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Amazon Prime-time

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There's been a lot of discussion lately about luring Amazon to build its second company headquarters, to be called Amazon HQ2, in Memphis. In early October, the city council voted to offer the mammoth online retail giant $60 million in cash incentives to move to the Bluff City.

"Amazon, here we come," said council chairman Berlin Boyd, after the vote. To which I say, slow your roll, Berlin.

To put the council's offer in perspective, consider that last summer, the Grizzlies paid $94 million to sign Chandler Parsons to a four-year deal.

To put the offer in even more stark perspective, consider that Amazon is worth more than $500 billion (with a "b"), and Amazon founder Jeff Bezos' personal worth is around $87 billion. Offering Amazon $60 million to come to Memphis is like offering to buy Chandler Parsons dinner at Folk's Folly in order to get him to accept a trade to the Brooklyn Nets.

Pardon me if I don't have much optimism about this deal.

Many cities around the country are eager to become home to Amazon's HQ2, and why not? The company says it plans to spend $5 billion to build its new facility, which would theoretically create 50,000 new jobs, including 2,500 positions that would pay at least $60,000 a year. That's a big game changer for any city. For Memphis, it would be transformative.

According to city leaders, there could be other incentives from Shelby County, the state of Tennessee, and the Economic Development Growth Engine (EDGE) in the package, but few details have emerged.

But let's take a look at Memphis' competition. Dallas is offering a $15-billion bullet-train-based headquarters. New Jersey Governor Chris Christie is putting together an incentive package worth $7 billion, including up to $10,000 for each job created. Philadelphia is offering three sites with 28 million square feet of development space in an area already served by transit, retail, and residential spaces. Chicago, Phoenix, and other major cities are also readying pitches for the October 19th deadline. And Stonecrest, Georgia, is offering to rename itself Amazon, which is certainly going the extra mile.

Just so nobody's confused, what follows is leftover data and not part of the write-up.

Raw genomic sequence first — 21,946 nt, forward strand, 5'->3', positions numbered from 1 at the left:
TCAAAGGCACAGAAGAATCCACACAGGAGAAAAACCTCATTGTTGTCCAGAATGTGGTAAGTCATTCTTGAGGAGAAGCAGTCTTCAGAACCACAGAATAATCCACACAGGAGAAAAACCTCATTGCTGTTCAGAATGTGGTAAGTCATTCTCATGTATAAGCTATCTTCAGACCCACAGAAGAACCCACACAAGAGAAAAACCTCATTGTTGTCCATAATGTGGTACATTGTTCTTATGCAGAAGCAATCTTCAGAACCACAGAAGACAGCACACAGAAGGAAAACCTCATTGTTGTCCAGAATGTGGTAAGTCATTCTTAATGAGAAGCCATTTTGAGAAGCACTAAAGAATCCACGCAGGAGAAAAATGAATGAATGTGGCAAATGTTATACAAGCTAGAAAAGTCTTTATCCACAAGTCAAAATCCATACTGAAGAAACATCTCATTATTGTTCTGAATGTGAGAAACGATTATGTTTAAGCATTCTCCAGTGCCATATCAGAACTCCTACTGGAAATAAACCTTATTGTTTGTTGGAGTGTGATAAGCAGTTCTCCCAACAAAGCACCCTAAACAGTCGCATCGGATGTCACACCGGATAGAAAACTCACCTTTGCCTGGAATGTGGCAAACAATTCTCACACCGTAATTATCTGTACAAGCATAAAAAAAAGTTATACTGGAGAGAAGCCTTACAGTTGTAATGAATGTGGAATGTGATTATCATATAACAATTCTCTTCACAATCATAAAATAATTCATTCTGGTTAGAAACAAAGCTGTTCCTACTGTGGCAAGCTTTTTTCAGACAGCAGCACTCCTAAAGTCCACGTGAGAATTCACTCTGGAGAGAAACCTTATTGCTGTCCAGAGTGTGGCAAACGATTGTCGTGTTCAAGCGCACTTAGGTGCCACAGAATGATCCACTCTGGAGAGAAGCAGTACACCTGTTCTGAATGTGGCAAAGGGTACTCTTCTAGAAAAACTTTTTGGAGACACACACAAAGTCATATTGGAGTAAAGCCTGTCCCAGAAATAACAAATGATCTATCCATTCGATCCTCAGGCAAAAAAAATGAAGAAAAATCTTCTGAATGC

Amazon has set forth several "key preferences" for its proposed new second home: Suitable buildings and sites are of "paramount importance." Other preferences cited include a "stable and business-friendly environment and tax structure," incentives from local and state governments, and finally, there's this: "A highly educated labor pool is critical and a strong university system is required."

Oops.

No offense to our fine local colleges and universities, but it would be difficult to make the case that Memphis has a highly educated labor force. In a 2017 WalletHub ranking of the country's 150 "best-educated cities," Memphis comes in at 114, just behind Montgomery, Alabama. Only 39 percent of Memphians have a college degree.

Don't get me wrong. I truly hope the city pulls off a Memphis miracle and lands the Amazon deal, but we'd be foolish to count on it.

If, as seems likely, we don't get it, we should look at the experience as a learning opportunity, a wake-up call to face the conjoined issues of poverty and a subpar education system that are holding so many of our citizens — and our city — back.

This will no doubt be called a case of comparing apples to oranges, but what if we came up with a Payment-in-Lieu-of-Taxes (PILOT) Program to motivate local businesses and corporations to raise their minimum salary to $15 an hour? Or how about using some of those "cash incentives" to pay top-of-the-market teacher salaries in order to lure better educators to the city? Or, since car-centric cities are falling behind the curve, how about coming up with ways to combine county, state, and EDGE money to invest in a modern, high-tech transportation system.

Memphis has a lot going for it and I'm optimistic about the city's future, but if we don't land the big one, maybe we could seriously begin to think outside the traditional box and create our own transformative change.

Or maybe we could just get the Grizzlies to sign us to a four-year deal.


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